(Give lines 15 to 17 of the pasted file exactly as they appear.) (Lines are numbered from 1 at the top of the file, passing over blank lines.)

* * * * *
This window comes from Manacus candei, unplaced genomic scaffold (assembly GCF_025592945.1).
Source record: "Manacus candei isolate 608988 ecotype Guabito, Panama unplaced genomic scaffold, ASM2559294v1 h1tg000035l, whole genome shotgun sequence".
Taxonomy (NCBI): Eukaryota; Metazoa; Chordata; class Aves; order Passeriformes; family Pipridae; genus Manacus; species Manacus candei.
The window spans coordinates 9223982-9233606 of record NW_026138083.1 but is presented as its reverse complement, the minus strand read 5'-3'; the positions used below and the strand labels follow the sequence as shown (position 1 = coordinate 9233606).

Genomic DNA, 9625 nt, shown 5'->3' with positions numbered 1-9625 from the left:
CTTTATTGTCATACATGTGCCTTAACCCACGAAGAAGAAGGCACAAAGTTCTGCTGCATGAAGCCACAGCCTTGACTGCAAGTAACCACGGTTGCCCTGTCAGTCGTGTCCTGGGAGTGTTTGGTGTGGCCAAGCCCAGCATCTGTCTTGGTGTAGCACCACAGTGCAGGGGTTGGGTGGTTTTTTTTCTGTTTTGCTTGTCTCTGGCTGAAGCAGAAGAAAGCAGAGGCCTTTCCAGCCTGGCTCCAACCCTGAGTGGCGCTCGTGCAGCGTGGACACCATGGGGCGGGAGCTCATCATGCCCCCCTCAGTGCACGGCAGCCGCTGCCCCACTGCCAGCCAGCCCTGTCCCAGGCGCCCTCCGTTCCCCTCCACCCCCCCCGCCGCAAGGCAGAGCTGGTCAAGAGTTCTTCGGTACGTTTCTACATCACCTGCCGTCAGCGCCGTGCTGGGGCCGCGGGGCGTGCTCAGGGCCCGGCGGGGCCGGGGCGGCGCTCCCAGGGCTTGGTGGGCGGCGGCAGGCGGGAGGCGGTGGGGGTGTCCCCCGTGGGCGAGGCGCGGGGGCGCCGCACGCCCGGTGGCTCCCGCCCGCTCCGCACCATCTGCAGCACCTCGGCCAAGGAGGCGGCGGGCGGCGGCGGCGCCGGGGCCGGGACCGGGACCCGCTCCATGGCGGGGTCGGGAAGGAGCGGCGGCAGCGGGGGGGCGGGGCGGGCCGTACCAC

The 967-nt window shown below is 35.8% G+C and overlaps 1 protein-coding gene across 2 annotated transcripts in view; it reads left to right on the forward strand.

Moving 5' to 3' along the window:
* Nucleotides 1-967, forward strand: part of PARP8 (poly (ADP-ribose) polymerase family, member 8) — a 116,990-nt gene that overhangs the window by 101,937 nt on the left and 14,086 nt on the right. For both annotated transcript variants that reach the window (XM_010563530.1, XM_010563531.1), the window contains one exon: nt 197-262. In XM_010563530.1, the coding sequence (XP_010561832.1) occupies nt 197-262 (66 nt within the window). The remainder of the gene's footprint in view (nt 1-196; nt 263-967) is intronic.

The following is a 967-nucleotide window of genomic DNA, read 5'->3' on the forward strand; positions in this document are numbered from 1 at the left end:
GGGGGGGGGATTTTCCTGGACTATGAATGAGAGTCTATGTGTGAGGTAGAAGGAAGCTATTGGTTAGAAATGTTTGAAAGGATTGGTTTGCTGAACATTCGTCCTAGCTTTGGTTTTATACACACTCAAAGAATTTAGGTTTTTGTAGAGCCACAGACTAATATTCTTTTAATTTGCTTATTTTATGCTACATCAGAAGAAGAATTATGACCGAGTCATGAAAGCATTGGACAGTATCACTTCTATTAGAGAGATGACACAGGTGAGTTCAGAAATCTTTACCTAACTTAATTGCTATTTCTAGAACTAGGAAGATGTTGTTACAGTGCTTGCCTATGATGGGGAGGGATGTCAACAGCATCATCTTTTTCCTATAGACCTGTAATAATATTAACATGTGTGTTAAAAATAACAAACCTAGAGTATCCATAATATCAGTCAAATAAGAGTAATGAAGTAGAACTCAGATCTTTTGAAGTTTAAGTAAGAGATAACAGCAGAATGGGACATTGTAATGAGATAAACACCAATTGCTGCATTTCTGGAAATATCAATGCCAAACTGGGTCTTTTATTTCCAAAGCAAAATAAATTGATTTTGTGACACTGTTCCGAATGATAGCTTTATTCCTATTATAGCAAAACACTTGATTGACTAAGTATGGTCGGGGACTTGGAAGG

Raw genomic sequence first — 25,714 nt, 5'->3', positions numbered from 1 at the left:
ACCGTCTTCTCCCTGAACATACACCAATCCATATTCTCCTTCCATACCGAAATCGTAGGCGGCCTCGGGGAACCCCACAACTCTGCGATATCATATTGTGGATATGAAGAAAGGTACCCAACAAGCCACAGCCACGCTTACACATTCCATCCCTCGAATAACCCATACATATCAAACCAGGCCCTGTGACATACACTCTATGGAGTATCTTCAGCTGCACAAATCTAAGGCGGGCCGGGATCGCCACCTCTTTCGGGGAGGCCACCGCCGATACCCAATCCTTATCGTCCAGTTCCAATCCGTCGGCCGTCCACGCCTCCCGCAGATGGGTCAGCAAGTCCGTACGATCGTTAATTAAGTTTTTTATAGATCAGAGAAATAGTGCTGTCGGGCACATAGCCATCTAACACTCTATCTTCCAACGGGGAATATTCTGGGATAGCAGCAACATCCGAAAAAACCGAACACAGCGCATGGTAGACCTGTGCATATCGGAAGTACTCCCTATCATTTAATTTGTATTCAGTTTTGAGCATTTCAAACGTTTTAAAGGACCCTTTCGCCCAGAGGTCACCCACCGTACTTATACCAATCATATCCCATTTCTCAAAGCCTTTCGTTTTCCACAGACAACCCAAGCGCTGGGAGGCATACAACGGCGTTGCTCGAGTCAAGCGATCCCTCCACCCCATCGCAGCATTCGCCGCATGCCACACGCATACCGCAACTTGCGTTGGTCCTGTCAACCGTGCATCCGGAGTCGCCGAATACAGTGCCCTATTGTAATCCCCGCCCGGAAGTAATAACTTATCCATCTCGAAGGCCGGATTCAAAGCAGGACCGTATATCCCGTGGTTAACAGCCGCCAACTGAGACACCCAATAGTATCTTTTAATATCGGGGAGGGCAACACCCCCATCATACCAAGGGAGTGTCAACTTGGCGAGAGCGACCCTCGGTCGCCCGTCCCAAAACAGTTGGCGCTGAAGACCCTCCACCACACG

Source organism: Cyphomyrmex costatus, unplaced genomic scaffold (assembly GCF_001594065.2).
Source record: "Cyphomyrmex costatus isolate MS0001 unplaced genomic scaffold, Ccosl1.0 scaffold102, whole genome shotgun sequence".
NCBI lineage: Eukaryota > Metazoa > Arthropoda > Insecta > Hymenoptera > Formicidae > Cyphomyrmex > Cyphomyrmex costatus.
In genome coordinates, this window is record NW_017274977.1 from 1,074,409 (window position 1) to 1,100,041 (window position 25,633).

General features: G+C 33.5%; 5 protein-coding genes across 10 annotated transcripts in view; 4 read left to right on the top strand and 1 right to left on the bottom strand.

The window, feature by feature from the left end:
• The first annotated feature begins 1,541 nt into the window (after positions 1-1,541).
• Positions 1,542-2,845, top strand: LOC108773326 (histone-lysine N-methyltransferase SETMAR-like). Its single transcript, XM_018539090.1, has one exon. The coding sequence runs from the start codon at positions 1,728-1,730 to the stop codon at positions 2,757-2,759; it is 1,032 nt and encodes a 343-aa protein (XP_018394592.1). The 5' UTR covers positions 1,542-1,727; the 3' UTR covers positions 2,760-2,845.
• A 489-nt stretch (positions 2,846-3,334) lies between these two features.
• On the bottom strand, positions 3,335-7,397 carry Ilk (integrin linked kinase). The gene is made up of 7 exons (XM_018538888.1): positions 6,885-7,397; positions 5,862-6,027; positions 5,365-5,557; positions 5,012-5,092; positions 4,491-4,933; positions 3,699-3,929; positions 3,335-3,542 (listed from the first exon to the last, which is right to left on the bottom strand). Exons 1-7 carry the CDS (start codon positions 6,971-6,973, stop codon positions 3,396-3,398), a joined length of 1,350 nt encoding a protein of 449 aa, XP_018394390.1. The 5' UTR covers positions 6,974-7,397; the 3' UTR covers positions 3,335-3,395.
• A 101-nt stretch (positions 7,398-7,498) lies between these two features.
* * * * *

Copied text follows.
Source record: "Cyphomyrmex costatus isolate MS0001 unplaced genomic scaffold, Ccosl1.0 scaffold102, whole genome shotgun sequence".
NCBI lineage: Eukaryota > Metazoa > Arthropoda > Insecta > Hymenoptera > Formicidae > Cyphomyrmex > Cyphomyrmex costatus.
In genome coordinates, this window is record NW_017274977.1 from 1,074,409 (window position 1) to 1,100,041 (window position 25,633).